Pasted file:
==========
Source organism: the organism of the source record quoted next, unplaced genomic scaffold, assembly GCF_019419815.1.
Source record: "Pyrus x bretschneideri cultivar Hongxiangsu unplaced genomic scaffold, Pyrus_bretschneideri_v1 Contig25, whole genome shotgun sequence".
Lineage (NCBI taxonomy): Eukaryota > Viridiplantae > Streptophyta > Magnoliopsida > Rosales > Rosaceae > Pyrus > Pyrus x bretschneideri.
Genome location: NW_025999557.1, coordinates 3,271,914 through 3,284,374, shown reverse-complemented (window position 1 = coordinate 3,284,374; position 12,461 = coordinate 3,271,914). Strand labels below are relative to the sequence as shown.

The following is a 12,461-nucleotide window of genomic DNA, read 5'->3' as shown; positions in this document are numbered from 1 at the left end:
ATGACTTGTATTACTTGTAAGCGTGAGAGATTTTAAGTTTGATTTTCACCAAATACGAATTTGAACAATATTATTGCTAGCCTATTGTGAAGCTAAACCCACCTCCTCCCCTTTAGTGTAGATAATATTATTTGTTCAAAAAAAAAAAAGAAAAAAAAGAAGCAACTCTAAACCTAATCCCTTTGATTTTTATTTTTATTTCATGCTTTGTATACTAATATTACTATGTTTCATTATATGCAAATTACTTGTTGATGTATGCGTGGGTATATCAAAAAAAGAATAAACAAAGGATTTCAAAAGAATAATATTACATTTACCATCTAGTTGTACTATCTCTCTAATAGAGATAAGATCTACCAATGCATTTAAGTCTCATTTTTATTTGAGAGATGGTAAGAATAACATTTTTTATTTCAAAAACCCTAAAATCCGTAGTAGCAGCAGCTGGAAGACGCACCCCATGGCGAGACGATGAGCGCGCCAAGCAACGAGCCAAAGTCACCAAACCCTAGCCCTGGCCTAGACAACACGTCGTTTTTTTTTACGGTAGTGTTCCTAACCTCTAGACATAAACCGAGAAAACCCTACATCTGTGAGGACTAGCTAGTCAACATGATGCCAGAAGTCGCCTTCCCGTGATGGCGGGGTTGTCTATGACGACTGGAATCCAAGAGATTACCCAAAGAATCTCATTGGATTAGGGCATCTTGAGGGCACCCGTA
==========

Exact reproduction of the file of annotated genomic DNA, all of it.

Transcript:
Source organism: the organism of the source record quoted next, unplaced genomic scaffold, assembly GCF_019419815.1.
Source record: "Pyrus x bretschneideri cultivar Hongxiangsu unplaced genomic scaffold, Pyrus_bretschneideri_v1 Contig25, whole genome shotgun sequence".
Lineage (NCBI taxonomy): Eukaryota > Viridiplantae > Streptophyta > Magnoliopsida > Rosales > Rosaceae > Pyrus > Pyrus x bretschneideri.
Genome location: NW_025999557.1, coordinates 3,271,914 through 3,284,374, shown reverse-complemented (window position 1 = coordinate 3,284,374; position 12,461 = coordinate 3,271,914). Strand labels below are relative to the sequence as shown.

The following is a 12,461-nucleotide window of genomic DNA, read 5'->3' as shown; positions in this document are numbered from 1 at the left end:
ATGACTTGTATTACTTGTAAGCGTGAGAGATTTTAAGTTTGATTTTCACCAAATACGAATTTGAACAATATTATTGCTAGCCTATTGTGAAGCTAAACCCACCTCCTCCCCTTTAGTGTAGATAATATTATTTGTTCAAAAAAAAAAAAGAAAAAAAAGAAGCAACTCTAAACCTAATCCCTTTGATTTTTATTTTTATTTCATGCTTTGTATACTAATATTACTATGTTTCATTATATGCAAATTACTTGTTGATGTATGCGTGGGTATATCAAAAAAAGAATAAACAAAGGATTTCAAAAGAATAATATTACATTTACCATCTAGTTGTACTATCTCTCTAATAGAGATAAGATCTACCAATGCATTTAAGTCTCATTTTTATTTGAGAGATGGTAAGAATAACATTTTTTATTTCAAAAACCCTAAAATCCGTAGTAGCAGCAGCTGGAAGACGCACCCCATGGCGAGACGATGAGCGCGCCAAGCAACGAGCCAAAGTCACCAAACCCTAGCCCTGGCCTAGACAACACGTCGTTTTTTTTTACGGTAGTGTTCCTAACCTCTAGACATAAACCGAGAAAACCCTACATCTGTGAGGACTAGCTAGTCAACATGATGCCAGAAGTCGCCTTCCCGTGATGGCGGGGTTGTCTATGACGACTGGAATCCAAGAGATTACCCAAAGAATCTCATTGGATTAGGGCATCTTGAGGGCACCCGTA